When I was a young architect, the first thing I ever learned about cancer center design is that we need a separate doorway in and out for cancer patients. For years, in healthcare architecture for cancer centers, it was always a separate door. Not only a separate door, but separate parking, separate everything—you don’t want to embarrass these people right? But Ohio State thought that when you have a separate door, you’re actually stigmatizing [cancer patients]. As if they’re so different—almost like, “I have cancer—I can’t even go through the front door. I have cancer—I look so bad that I have to be hidden from public view.” So Ohio State said no to that. They actually put very simple, convenient parking access for everyone. They put a waiting lounge for the people to have a little privacy, but it’s the same entry, everybody comes in and goes out in the same place. And that actually inspired me.
At Ohio State, the chemotherapy center has great views of open spaces. We created a family and conversation area because a lot of times, when one person gets sick, it’s like their entire family gets sick. Having those conversations becomes important. So when the patient and family want to connect with each other, we don’t isolate them. I actually thought that was a tremendous breakthrough. The building will probably be completed by this fall, I think, and I can’t wait.
When I was growing up, I didn’t understand so-called preventive care. I didn’t go see my dentist, didn’t get an annual check-up. But my daughter, growing up in this society, knows she needs to go see her dentist every so often to make sure her teeth are good, go to her annual check-up to make sure her health is good, and she takes the responsibility to do that. I think that’s great. I think this generation is going to fundamentally change how we perceive health and healthcare. And they’ll understand that getting proper healthcare is our civic right, and keeping proper health is our civic obligation. In the so-called care environment, whether it’s a hospital or a clinic, now it’s taking on a fundamental shift in identity: the big white elephants, the big grey buildings that sit in the community now need to be seamlessly linked, connected, weaved into the fabric of community life on a daily basis.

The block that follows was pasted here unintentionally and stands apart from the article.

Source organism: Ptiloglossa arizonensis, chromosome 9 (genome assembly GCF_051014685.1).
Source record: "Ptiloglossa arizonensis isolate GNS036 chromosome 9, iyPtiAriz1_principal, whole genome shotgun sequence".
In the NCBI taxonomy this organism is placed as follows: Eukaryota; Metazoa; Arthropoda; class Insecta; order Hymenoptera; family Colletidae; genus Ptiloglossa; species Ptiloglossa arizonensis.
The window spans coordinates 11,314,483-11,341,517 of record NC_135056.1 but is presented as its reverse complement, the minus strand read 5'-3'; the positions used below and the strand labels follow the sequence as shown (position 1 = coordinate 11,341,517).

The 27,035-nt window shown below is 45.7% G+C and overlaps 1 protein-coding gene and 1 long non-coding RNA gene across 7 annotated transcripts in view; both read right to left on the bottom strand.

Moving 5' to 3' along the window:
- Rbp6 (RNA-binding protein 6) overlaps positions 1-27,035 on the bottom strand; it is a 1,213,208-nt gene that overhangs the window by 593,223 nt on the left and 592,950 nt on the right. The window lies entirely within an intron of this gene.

I see LEED as a means to an ultimate objective. LEED is never the objective [itself]. The ultimate objective is a healthy environment. Even saying a healthy environment is very limiting—I’d say LEED’s objective is to be responsive and responsible in an environment—responsible behavior, responsible architecture. Health just happens to be part of it. My feeling is that LEED has been a very effective tool: it’s become a mechanism that is to a great extent measurable, and it’s in the marketplace. If our client wants to have that recognition, that becomes an incentive to push our industry to move toward responsible architecture and responsible design, and I think that’s wonderful.
Healthcare facilities deal with the most traumatic moments of people’s lives: when you’re born, when you’re sick, and when you’re actually leaving the world. It’s an emotion-filled environment. But by doing work for a healthcare facility, when you sit down across the table from the healthcare providers—the doctors and nurses—you are talking to a group of very smart, well-educated, well-read people. When I sit down with them, the conversation is always about how I can make an environment the most conducive to better their practice—which is, in general, saving people’s lives. That is absolutely fascinating to me.
To be a healthy person, you need to be in a healthy environment. And a healthy building is just part of it.
HOK’s $1.1 billion revitalization of the Ohio State Wexner Medical Center campus includes construction of the new 276-bed James Cancer Hospital and Solove Research Institute and Critical Care Center. Aiming for LEED Silver certification, the design integrates space for research and education on each patient floor.